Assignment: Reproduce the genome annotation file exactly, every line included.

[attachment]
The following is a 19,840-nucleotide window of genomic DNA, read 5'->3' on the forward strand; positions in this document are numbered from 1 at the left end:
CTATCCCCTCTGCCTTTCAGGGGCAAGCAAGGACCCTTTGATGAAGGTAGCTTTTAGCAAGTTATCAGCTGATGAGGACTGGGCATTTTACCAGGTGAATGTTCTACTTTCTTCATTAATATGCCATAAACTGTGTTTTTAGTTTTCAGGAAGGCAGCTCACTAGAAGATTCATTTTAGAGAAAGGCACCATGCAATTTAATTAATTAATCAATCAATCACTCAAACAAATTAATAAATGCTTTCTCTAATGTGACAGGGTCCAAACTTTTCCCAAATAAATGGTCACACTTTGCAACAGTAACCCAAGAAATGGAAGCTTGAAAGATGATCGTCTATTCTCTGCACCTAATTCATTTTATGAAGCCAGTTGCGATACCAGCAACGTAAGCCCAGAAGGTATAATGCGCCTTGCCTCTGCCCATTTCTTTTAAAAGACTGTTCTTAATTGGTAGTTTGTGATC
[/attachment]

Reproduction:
The following is a 19,840-nucleotide window of genomic DNA, read 5'->3' on the forward strand; positions in this document are numbered from 1 at the left end:
CTATCCCCTCTGCCTTTCAGGGGCAAGCAAGGACCCTTTGATGAAGGTAGCTTTTAGCAAGTTATCAGCTGATGAGGACTGGGCATTTTACCAGGTGAATGTTCTACTTTCTTCATTAATATGCCATAAACTGTGTTTTTAGTTTTCAGGAAGGCAGCTCACTAGAAGATTCATTTTAGAGAAAGGCACCATGCAATTTAATTAATTAATCAATCAATCACTCAAACAAATTAATAAATGCTTTCTCTAATGTGACAGGGTCCAAACTTTTCCCAAATAAATGGTCACACTTTGCAACAGTAACCCAAGAAATGGAAGCTTGAAAGATGATCGTCTATTCTCTGCACCTAATTCATTTTATGAAGCCAGTTGCGATACCAGCAACGTAAGCCCAGAAGGTATAATGCGCCTTGCCTCTGCCCATTTCTTTTAAAAGACTGTTCTTAATTGGTAGTTTGTGATC